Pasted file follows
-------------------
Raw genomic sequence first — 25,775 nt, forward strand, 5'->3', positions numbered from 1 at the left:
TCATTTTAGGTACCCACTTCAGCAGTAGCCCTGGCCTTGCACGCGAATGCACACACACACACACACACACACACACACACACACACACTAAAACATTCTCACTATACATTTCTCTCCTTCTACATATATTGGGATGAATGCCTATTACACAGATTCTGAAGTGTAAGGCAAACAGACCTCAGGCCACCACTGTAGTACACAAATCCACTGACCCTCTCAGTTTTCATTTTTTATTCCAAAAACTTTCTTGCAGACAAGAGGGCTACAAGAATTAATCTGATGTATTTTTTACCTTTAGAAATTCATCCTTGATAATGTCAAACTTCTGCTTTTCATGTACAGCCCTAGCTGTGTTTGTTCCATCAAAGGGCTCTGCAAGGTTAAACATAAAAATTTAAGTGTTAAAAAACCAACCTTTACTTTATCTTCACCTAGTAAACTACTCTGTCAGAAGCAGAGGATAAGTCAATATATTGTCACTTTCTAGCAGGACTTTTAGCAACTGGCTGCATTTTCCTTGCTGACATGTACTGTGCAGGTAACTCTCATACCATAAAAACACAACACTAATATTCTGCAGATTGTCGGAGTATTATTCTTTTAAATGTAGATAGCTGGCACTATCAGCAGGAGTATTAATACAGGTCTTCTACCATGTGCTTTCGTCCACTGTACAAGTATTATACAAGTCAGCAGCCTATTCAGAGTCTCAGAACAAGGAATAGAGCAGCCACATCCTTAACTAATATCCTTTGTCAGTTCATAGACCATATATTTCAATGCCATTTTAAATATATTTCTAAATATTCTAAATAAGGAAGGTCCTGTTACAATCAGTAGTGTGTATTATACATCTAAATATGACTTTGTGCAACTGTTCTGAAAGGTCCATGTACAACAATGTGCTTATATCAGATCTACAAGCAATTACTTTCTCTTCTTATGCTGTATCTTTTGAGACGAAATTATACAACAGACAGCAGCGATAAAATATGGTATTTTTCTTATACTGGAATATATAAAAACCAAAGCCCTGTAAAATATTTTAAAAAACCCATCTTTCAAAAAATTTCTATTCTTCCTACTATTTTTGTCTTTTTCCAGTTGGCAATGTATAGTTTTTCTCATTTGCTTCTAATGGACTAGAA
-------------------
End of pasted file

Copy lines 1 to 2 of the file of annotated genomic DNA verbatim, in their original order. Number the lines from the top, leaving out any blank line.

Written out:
Raw genomic sequence first — 25,775 nt, forward strand, 5'->3', positions numbered from 1 at the left:
TCATTTTAGGTACCCACTTCAGCAGTAGCCCTGGCCTTGCACGCGAATGCACACACACACACACACACACACACACACACACACACACTAAAACATTCTCACTATACATTTCTCTCCTTCTACATATATTGGGATGAATGCCTATTACACAGATTCTGAAGTGTAAGGCAAACAGACCTCAGGCCACCACTGTAGTACACAAATCCACTGACCCTCTCAGTTTTCATTTTTTATTCCAAAAACTTTCTTGCAGACAAGAGGGCTACAAGAATTAATCTGATGTATTTTTTACCTTTAGAAATTCATCCTTGATAATGTCAAACTTCTGCTTTTCATGTACAGCCCTAGCTGTGTTTGTTCCATCAAAGGGCTCTGCAAGGTTAAACATAAAAATTTAAGTGTTAAAAAACCAACCTTTACTTTATCTTCACCTAGTAAACTACTCTGTCAGAAGCAGAGGATAAGTCAATATATTGTCACTTTCTAGCAGGACTTTTAGCAACTGGCTGCATTTTCCTTGCTGACATGTACTGTGCAGGTAACTCTCATACCATAAAAACACAACACTAATATTCTGCAGATTGTCGGAGTATTATTCTTTTAAATGTAGATAGCTGGCACTATCAGCAGGAGTATTAATACAGGTCTTCTACCATGTGCTTTCGTCCACTGTACAAGTATTATACAAGTCAGCAGCCTATTCAGAGTCTCAGAACAAGGAATAGAGCAGCCACATCCTTAACTAATATCCTTTGTCAGTTCATAGACCATATATTTCAATGCCATTTTAAATATATTTCTAAATATTCTAAATAAGGAAGGTCCTGTTACAATCAGTAGTGTGTATTATACATCTAAATATGACTTTGTGCAACTGTTCTGAAAGGTCCATGTACAACAATGTGCTTATATCAGATCTACAAGCAATTACTTTCTCTTCTTATGCTGTATCTTTTGAGACGAAATTATACAACAGACAGCAGCGATAAAATATGGTATTTTTCTTATACTGGAATATATAAAAACCAAAGCCCTGTAAAATATTTTAAAAAACCCATCTTTCAAAAAATTTCTATTCTTCCTACTATTTTTGTCTTTTTCCAGTTGGCAATGTATAGTTTTTCTCATTTGCTTCTAATGGACTAGAA